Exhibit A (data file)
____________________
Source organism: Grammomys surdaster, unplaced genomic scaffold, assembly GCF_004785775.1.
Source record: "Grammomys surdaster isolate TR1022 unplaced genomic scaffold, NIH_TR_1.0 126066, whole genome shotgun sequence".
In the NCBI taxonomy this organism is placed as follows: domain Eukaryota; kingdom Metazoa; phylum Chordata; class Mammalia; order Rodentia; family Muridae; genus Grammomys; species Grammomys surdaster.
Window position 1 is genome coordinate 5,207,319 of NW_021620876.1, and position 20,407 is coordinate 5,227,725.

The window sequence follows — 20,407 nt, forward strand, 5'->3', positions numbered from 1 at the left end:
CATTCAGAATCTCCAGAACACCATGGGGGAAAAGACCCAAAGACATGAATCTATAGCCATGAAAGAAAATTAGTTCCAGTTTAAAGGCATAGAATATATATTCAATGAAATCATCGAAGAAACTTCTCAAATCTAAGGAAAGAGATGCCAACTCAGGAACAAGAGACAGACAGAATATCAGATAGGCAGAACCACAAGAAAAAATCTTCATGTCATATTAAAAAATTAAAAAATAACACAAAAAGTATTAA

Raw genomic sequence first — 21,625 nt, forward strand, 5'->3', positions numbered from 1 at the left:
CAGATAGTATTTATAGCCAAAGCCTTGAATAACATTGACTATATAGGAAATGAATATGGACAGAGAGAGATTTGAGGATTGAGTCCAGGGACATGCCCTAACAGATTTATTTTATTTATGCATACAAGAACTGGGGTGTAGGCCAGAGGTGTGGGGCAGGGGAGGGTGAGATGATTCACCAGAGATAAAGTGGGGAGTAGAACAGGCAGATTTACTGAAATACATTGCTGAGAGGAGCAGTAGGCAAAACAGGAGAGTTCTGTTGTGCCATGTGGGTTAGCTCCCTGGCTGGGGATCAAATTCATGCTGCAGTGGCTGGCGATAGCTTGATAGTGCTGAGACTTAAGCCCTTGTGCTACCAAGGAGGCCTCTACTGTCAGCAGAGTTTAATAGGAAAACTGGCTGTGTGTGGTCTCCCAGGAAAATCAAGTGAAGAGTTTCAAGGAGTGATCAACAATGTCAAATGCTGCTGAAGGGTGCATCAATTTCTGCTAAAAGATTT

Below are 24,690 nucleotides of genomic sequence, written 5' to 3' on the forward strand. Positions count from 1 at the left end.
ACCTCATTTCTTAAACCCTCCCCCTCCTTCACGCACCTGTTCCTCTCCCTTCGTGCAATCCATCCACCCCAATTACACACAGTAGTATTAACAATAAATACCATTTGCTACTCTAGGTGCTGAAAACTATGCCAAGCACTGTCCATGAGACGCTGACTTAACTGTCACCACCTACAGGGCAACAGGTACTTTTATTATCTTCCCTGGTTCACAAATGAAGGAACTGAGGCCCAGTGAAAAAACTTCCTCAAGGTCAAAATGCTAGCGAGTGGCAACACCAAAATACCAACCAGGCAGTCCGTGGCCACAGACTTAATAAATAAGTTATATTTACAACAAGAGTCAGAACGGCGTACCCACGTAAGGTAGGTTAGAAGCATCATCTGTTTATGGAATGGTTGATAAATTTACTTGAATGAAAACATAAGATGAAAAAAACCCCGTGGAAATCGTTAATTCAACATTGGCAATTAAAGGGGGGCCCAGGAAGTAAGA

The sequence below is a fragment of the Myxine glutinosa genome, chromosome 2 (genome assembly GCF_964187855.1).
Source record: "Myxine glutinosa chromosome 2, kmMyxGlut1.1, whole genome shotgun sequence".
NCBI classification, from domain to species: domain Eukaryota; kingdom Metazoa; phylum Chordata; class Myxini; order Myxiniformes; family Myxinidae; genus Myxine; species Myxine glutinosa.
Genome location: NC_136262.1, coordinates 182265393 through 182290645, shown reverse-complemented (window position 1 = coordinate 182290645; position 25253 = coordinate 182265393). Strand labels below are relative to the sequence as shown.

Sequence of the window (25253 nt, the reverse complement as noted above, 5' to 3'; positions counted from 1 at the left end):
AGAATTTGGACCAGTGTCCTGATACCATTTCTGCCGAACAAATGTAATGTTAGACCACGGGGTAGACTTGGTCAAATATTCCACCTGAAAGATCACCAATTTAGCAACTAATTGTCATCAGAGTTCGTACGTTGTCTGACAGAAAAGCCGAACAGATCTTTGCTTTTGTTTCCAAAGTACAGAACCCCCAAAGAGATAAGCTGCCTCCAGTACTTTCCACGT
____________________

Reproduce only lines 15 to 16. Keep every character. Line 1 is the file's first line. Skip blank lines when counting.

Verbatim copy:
Sequence of the window (25253 nt, the reverse complement as noted above, 5' to 3'; positions counted from 1 at the left end):
AGAATTTGGACCAGTGTCCTGATACCATTTCTGCCGAACAAATGTAATGTTAGACCACGGGGTAGACTTGGTCAAATATTCCACCTGAAAGATCACCAATTTAGCAACTAATTGTCATCAGAGTTCGTACGTTGTCTGACAGAAAAGCCGAACAGATCTTTGCTTTTGTTTCCAAAGTACAGAACCCCCAAAGAGATAAGCTGCCTCCAGTACTTTCCACGT